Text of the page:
A natural satellite or moon is, in the most common usage, an astronomical body that orbits a planet or minor planet (or sometimes another Small Solar System Body).
In the Solar System there are six planetary satellite systems containing 178 known natural satellites. Four IAU-listed dwarf planets are also known to have natural satellites: Pluto, Haumea, Makemake, and Eris. As of January 2012, over 200 minor-planet moons have been discovered.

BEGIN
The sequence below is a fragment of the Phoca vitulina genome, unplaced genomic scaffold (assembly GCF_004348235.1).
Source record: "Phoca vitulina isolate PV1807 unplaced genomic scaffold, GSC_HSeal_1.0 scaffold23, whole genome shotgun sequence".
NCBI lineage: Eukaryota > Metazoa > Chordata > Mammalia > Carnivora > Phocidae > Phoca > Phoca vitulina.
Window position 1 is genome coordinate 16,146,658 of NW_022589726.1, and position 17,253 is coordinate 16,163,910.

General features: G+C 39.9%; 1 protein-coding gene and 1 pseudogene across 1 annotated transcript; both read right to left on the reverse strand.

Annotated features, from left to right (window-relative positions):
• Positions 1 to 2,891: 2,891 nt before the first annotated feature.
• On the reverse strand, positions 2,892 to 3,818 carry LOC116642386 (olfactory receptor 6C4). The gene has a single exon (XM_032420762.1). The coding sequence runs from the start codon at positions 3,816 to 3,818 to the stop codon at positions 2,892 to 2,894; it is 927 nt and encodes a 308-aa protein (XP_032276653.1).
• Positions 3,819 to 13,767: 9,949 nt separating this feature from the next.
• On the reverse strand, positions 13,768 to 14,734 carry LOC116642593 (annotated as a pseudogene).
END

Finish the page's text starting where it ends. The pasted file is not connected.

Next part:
The Earth–Moon system is unique in that the ratio of the mass of the Moon to the mass of Earth is much greater than that of any other natural-satellite–planet ratio in the Solar System (although there are minor-planet systems with even greater ratios, notably the Pluto–Charon system). At 3,474 km (2,158 miles) across, Earth’s Moon is 0.27 times the diameter of Earth.